Comparing Carver’s Vises (Don’t Waste Your Money)

The green carver’s vise I adore.
The red version from StewMac.

I’m a big fan of the Taiwanese-made “carver’s vise” sold by many vendors with slightly different paint jobs. The vise is inexpensive and incredibly versatile, especially for chairmaking operations. Most students who take a chair class here seem to end up ordering one after using one of ours. The vise basically replaces a shaving horse.

Recently I decided to buy a few more of these vises so that every student could choose between one of the carver’s vises, or one of our also-excellent Hi Vises from Benchcrafted

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After writing about my love of the green Taiwanese vise, several readers told me I should try the version from StewMac. The company has upgraded the vise to improve its performance.

I ordered one and immediately put it to work on the comb-back stick chair on my bench. Here is the short version of the review: Don’t bother with the StewMac. The upgrades are unnoticeable.

Instead, buy the Grizzly version of the vise, which is on sale for $129 with free shipping until Aug. 14. This is not a paid advertorial. If someone asked me to do something like that I’d tell them to poop up their own butts. The Grizzly version is basically half the price of the StewMac version (after shipping and taxes). And they work the same.

Let’s take a closer look.

The StewMac version is supposed to have hardwood jaws. They aren’t hardwood. They are a softwood – just like the jaws on the green versions.

The StewMac version has roller bearings to make the vise operate more smoothly. There is no difference in the speed or ease that both vises close. Both are swift. Neither is smoother than the other.

The StewMac version has a round handwheel with a plastic handle. The cheaper green versions have a simple cast handle. I prefer the simple cast handle. I don’t like plastic, and there is literally nothing wrong with the all-cast-iron handle. 

Nylon locknuts.

The StewMac version has nylon locknuts on the jaws. The green versions use common threaded bolts. This is the tiniest upgrade ever. Yes, the locknuts are smart and a bit better. They prevent the jaws from freezing up temporarily when you over-twist them, which is not a big deal. So yeah, good call. But it’s not worth the $74.75 extra for the StewMac.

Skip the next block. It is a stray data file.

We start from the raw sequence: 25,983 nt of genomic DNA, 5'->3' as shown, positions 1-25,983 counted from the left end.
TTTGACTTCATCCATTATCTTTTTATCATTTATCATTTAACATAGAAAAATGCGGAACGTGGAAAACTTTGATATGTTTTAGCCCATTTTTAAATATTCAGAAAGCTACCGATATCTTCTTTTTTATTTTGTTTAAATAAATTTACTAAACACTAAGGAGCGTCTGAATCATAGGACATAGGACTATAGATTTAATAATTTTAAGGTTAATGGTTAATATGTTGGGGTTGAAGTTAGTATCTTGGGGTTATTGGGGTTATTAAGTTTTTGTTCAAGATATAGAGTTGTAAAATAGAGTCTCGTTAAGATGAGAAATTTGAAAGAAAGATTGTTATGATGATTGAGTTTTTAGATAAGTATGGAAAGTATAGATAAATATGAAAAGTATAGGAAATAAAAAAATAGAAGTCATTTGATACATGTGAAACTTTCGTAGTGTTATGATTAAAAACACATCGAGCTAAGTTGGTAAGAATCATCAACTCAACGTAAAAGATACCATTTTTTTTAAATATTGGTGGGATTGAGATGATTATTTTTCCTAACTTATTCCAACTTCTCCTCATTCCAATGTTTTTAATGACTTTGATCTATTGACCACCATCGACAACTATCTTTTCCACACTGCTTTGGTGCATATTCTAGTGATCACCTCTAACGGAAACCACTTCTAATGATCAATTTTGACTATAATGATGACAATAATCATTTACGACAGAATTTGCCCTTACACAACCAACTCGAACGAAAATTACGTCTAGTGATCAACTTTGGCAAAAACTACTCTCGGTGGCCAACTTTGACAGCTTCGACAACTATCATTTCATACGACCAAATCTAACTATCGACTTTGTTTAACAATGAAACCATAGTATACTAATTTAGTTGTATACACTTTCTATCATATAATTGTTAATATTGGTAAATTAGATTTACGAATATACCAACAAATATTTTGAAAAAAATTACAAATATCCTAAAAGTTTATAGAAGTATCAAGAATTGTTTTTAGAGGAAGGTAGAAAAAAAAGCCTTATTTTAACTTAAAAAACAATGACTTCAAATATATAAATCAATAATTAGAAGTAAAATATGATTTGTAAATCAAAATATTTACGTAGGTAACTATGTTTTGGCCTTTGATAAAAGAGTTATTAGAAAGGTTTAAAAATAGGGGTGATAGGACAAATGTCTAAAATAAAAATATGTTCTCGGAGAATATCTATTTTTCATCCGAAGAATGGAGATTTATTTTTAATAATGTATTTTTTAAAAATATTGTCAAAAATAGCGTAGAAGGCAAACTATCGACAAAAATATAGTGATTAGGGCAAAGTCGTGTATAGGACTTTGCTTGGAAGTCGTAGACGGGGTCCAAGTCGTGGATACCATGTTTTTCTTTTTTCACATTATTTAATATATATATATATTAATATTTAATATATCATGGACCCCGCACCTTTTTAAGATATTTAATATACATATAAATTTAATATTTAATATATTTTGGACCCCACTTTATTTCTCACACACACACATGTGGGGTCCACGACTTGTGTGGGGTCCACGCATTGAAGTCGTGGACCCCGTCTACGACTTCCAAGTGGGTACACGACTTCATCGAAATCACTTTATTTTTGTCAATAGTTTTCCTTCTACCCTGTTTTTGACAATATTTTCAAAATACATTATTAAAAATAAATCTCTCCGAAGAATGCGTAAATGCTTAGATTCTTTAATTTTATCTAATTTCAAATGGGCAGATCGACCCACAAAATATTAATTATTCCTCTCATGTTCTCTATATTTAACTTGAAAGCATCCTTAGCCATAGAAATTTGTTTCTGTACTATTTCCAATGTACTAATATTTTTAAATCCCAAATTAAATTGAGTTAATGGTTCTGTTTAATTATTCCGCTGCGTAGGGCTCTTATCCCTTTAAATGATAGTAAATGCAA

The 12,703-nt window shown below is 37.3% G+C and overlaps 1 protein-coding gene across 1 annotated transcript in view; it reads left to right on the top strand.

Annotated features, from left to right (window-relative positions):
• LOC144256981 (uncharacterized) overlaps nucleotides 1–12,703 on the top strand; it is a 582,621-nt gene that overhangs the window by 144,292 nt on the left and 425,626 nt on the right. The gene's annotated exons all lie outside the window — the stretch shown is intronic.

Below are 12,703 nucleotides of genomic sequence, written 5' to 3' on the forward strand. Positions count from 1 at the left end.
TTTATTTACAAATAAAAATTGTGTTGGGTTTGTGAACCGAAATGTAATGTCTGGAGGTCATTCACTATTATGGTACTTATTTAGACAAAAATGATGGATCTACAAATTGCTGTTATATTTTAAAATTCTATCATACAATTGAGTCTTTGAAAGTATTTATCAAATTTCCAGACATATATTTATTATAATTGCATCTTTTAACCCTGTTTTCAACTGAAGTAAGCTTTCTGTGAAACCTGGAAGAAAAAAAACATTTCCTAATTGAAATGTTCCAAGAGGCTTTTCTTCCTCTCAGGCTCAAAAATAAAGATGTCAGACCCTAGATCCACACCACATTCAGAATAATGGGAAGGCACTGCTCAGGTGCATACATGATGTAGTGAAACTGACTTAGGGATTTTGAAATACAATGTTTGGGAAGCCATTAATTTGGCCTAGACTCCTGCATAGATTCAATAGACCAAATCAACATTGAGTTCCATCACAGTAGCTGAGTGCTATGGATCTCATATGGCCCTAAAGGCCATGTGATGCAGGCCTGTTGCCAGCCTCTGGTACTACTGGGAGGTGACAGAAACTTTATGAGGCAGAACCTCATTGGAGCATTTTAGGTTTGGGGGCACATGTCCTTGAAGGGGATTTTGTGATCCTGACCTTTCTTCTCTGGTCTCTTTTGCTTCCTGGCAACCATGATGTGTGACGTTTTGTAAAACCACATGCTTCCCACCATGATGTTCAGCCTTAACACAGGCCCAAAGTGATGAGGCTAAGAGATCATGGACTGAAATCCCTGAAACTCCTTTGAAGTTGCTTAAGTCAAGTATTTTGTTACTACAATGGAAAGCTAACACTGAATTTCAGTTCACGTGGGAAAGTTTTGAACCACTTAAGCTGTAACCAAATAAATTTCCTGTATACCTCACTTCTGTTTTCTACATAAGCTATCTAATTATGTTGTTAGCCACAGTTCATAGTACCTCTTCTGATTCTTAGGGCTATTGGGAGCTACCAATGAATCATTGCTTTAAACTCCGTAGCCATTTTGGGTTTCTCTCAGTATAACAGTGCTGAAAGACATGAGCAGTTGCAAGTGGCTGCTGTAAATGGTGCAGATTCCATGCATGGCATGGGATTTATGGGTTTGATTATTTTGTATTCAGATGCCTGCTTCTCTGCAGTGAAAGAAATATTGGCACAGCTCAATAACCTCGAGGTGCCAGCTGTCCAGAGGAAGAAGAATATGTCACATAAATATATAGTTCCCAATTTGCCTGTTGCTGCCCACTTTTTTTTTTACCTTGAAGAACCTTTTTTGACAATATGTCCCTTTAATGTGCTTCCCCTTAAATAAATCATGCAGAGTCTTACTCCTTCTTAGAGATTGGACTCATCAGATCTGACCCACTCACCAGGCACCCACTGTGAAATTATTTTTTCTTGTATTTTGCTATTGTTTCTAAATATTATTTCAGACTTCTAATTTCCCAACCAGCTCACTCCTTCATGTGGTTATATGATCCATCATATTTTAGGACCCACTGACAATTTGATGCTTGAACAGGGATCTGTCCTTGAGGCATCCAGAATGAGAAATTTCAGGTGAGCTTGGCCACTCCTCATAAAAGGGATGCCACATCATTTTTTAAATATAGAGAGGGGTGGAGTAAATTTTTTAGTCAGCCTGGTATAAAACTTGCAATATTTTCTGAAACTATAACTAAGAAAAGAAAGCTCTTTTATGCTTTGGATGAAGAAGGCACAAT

Oh, and the StewMac is painted red instead of green. Whoever painted these vises – both the red ones and the green ones – had just failed an eye exam. The paint job is B- at best. But I don’t care about the paint job because it doesn’t hold the work.

Note the front jaw is ash instead of the softwood. After replacement, this jaw has yet to fail.

What I Would Upgrade

If I wanted to “upgrade” the green vise, here’s what I would do.

  1. Improve the jaws. They are softwood covered in a tough urethane. But after a while the jaws and their screws fail. I have fixed this on some of my vises by using a tough hardwood for the jaws, such as ash. 
  2. Lengthen the wingnut that secures the vise to the bench. The cast wingnut is pretty perfect. But I would prefer a bigger one so that I could get some more leverage to tighten and loosen the wingnut. It is easy to overtighten the vise by rotating the vise’s body in use. A larger wingnut would fix this problem.
On all these vises, a bigger wingnut (longer shafts on the balls, please), would be an improvement.

But other than that, the green vise is cheap and perfect. Unless you just prefer red.

— Christopher Schwarz


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